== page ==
Central Asia. Source: Wikipedia.
At present the five Central Asian states are in the cross hairs of such potent players as Russia, China and the United States. Also Turkey, due to the commonality of the religion and the ethnic relationship (notice the overlap of the demonyms Turkey and Turkmenistan), plays a certain role in the region. The residents of this area seek employment in Russia or let themselves be recruited to fight in Syria against Bashar al-Assad backed by Russia. The collective historical consciousness is fraught with bitter memories of Russians fighting against the forefathers of today’s residents of the area and of Russians combating their brothers in faith in Afghanistan four decades ago. That is something that Washington has been trying to skilfully exploit. To this purpose the United States created the C5+1 political initiative that combines the effort of the five countries and those of the United States to stymie terrorism, boost economic growth and foster the human rights in the region, as the official documents and statements say.

There is no doubt that Washington has been pursuing the tried and tested strategy of subduing the five states through financial and economic requirements, imposition of human rights and shaping the countries’ educational systems. As elsewhere in the world the five governments have been encouraged and softly forced to

[1] carry out reforms that would attract foreign (read: American) businesses,
[2] make governments accountable to their citizens (read: American-backed international or non-governmental organisations that are constantly on the look-out for violations of human rights) and
[3] alter primary, secondary and tertiary education in such a way as to promote critical thinking (read: acceptance of American point of view).
The ties with Uncle Sam are strengthened by means of occasional joint military exercises.
The five countries of the region have received loans while many of their younger residents have been invited to the United States to study there and learn the American way of life. In Bishkek, Kyrgyzstan, operates the American University of Central Asia, where young impressionable minds are formatted the way the managers of the world please.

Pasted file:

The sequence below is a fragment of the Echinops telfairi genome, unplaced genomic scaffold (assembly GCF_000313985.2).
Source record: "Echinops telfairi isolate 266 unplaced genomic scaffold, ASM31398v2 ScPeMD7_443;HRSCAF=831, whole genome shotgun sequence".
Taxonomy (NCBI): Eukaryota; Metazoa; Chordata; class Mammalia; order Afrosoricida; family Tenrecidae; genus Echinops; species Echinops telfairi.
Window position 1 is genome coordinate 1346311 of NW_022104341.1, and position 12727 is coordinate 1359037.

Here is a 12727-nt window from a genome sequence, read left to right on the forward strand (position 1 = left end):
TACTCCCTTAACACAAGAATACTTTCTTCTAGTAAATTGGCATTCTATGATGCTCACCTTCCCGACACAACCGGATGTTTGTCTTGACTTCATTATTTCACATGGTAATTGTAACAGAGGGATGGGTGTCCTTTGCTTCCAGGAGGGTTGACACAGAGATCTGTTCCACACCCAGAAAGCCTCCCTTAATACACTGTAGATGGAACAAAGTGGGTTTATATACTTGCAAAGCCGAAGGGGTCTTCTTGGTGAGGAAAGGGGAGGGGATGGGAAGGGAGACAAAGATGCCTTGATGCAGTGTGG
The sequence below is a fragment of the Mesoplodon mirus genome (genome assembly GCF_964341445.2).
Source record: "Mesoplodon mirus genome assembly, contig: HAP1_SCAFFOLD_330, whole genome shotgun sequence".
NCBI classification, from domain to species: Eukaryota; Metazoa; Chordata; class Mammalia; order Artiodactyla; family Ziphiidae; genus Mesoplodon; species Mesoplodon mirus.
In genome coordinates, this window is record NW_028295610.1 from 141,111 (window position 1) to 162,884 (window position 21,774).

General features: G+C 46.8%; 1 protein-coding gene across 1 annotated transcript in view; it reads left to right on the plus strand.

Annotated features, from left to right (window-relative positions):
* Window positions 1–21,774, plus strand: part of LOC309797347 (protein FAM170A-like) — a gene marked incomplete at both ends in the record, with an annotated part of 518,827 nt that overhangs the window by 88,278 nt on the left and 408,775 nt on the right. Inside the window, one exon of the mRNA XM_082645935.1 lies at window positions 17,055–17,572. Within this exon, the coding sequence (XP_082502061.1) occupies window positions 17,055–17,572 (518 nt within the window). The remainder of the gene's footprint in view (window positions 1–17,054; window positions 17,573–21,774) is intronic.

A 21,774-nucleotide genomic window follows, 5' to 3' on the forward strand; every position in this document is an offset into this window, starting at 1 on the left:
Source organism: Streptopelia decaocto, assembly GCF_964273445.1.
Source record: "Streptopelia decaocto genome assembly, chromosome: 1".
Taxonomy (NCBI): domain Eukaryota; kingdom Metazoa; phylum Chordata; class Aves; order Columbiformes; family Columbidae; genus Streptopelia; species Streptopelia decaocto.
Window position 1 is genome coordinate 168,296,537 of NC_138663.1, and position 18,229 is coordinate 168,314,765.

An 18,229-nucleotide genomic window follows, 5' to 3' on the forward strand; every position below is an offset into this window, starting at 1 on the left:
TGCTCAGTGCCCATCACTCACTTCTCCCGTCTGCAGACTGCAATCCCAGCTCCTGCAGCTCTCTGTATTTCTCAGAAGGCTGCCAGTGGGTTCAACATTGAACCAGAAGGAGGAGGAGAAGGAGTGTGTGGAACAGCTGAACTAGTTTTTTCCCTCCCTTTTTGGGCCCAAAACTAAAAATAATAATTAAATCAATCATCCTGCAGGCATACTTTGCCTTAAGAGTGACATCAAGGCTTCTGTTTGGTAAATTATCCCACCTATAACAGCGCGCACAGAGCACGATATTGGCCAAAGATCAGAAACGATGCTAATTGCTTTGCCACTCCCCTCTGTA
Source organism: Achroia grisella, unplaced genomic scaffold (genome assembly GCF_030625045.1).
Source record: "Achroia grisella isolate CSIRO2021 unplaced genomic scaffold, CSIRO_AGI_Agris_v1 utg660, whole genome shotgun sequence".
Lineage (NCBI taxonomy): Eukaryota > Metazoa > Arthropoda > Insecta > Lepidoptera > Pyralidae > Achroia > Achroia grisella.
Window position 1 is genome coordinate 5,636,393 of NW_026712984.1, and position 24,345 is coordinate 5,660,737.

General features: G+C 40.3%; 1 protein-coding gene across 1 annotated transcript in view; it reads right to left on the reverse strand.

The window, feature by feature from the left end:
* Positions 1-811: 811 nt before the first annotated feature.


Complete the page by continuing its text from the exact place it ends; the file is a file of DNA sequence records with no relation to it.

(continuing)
The Chinese New Silk Road Initiative is being countered by the promotion of the Lapis Lazuli Corridor. In its official documents Washington underscores its commitment to help the five states maintain their independence of external actors. One can easily guess that Russia and China are meant. Sovereignty from Moscow and Beijing is going to be replaced with their reliance on the United States. The knowledge of Russian, which is still common in the region – especially in Kazakhstan – is step by step being supplanted by the knowledge of English. Uzbekistan, Turkmenistan shortly after the disintegration of the Soviet Union, and most recently Kazakhstan have all switched from the Cyrillic into Latin script.

Lapis Lauzli Route. Source: Wikipedia.

The region is not free from Russian influence. The famous Baikonur, a large area where Russian spacecraft are launched into orbit, is still rented by the Russian Federation. Kazakhstan was also host to the Semipalatinsk atomic testing site from 1949 till 1989. Apart from Turkmenistan, the remaining four nations belong to the Commonwealth of Independent States (CIS), a kind of loose economic and political prolongation of the former Soviet Union. Kazakhstan and Kyrgyzstan are members of the Eurasian Economic Union, created in 2014, where Russia is the largest partner; Kazakhstan, Kyrgyzstan, Tajikistan and Uzbekistan belong to the Shanghai Cooperation Organisation (SCO, known also as the Shanghai Pact), founded in 2002, where Russia and China are the most important member states.